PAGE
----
“One of the recent innovations in quick marriages is the ‘day marriage.’ This is a very practical arrangement, in which you can ask permission [to leave] your place of work for an hour or two, in order to carry out your blessed attack and conquer your ‘secret, pretty young girl.’ It is best to rent an apartment for her close to your place of work, the better to hold private, intense meetings with her, during which you will address [your] painful issues from every angle. When you return home, and ask the mother of your children to keep the little ones quiet because you’ve [just] come home from work and are tired to the bone, she will say to you: ‘May Allah give you strength, father of my children. By God, if only all employees labored like you, our situation would not be as it is.’”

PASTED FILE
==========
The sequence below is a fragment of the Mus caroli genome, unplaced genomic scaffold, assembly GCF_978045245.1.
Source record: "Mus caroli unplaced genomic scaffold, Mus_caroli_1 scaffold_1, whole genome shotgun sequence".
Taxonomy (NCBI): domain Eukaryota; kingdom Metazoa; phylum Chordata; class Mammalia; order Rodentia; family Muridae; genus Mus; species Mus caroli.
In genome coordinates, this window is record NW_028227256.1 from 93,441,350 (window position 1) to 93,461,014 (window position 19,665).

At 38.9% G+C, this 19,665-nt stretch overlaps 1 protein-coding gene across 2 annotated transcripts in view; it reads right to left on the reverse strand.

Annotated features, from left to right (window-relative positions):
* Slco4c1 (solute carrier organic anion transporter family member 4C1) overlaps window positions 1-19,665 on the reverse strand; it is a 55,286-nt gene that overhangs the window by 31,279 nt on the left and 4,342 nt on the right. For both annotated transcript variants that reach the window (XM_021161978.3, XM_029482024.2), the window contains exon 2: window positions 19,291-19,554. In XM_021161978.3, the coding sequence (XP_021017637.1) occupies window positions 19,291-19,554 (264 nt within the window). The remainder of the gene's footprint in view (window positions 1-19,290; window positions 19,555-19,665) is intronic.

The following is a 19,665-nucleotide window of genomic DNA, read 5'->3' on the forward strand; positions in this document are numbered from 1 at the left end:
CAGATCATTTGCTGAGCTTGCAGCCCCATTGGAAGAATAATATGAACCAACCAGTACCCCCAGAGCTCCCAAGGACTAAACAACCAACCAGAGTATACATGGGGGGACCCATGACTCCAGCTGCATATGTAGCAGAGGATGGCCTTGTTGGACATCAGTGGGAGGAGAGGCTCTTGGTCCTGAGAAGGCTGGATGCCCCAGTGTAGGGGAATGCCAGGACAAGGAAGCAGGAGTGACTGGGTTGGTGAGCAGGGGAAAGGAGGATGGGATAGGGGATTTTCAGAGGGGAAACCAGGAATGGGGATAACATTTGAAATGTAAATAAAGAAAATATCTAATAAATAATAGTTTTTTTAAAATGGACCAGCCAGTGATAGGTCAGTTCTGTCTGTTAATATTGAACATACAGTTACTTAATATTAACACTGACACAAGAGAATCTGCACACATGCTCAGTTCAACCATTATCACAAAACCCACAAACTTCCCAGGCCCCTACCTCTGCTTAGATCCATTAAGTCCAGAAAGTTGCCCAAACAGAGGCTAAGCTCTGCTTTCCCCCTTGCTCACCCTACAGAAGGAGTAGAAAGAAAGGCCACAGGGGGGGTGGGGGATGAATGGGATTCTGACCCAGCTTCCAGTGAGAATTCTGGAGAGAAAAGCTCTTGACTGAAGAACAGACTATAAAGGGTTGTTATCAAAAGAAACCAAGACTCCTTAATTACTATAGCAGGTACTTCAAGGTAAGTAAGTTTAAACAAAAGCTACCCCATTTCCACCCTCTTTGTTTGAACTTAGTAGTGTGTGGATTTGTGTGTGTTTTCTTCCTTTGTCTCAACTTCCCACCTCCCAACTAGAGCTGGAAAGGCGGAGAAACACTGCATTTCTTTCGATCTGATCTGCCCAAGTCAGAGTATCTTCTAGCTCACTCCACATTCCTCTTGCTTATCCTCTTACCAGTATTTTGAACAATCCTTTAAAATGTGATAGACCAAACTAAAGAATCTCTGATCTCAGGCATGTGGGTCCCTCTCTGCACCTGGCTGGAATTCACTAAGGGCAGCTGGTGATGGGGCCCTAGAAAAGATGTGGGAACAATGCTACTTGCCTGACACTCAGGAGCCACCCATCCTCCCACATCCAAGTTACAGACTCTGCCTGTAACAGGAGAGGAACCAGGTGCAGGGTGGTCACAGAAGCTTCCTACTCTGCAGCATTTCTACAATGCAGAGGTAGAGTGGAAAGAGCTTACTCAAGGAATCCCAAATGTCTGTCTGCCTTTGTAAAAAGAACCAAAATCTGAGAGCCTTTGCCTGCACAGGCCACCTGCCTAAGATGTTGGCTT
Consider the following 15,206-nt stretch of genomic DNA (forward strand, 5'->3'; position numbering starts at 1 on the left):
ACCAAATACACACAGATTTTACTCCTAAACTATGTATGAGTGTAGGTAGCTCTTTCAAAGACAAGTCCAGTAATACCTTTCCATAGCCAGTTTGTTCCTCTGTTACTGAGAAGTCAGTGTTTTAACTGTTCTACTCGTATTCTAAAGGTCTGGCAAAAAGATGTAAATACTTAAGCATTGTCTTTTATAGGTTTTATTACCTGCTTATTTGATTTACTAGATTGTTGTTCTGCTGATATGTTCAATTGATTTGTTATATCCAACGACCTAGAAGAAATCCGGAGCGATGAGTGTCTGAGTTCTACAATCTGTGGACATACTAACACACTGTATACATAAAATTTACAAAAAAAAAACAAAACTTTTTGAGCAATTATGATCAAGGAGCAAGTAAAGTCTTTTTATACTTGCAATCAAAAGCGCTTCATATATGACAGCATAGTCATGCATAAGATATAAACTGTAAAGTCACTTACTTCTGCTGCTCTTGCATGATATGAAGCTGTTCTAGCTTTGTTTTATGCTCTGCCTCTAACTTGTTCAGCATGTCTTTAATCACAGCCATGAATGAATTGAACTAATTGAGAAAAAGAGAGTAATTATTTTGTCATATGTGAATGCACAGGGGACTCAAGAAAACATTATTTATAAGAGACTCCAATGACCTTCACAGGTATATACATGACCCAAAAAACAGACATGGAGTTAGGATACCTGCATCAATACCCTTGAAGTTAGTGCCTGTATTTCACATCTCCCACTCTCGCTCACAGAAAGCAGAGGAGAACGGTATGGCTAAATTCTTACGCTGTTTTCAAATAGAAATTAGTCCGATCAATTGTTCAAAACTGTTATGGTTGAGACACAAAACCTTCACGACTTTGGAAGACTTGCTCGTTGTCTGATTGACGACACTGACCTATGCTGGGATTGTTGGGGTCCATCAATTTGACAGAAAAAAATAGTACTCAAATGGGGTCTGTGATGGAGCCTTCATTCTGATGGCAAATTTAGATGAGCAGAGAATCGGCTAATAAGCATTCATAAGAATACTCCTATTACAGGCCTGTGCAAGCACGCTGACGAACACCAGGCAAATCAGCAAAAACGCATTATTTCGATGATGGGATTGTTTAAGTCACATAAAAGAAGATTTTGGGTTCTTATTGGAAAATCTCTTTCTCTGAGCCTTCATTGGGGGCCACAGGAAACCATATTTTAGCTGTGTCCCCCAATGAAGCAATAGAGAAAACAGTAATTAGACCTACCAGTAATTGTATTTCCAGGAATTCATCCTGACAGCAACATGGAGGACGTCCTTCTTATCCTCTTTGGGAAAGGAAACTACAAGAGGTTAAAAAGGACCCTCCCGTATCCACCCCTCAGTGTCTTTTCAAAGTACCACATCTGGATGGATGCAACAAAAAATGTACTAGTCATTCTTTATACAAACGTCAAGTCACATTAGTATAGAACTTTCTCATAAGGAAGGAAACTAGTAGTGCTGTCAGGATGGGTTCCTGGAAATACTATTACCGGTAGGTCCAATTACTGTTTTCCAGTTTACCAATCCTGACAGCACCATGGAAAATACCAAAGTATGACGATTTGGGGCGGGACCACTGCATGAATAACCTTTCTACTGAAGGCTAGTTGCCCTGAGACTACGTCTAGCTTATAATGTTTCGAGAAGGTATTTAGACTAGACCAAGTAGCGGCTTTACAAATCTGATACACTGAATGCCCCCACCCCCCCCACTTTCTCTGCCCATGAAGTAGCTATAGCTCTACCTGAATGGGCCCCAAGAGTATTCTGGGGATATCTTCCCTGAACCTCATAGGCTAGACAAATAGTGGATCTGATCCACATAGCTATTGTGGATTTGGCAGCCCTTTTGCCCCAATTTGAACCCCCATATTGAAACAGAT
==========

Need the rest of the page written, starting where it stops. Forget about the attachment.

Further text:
Khalaf Al-Harbi, quoted in “Saudi Columnist Criticizes Phenomenon of Pleasure Marriages,” MEMRI, March 7, 2011
Today, while the world is celebrating International Women’s Day, honoring the women who have made the world a better place, it is essential that we remember the innocent women of Iran and what they’ve lost at the hands of a vicious regime. . . .
Thousands of innocent young girls have been brought to prison for the most specious of reasons. They’re thrown into small cells, designed for just a few, along with sometimes 30 of their fellow victims. As a CIA spy in Iran, I was a witness to this.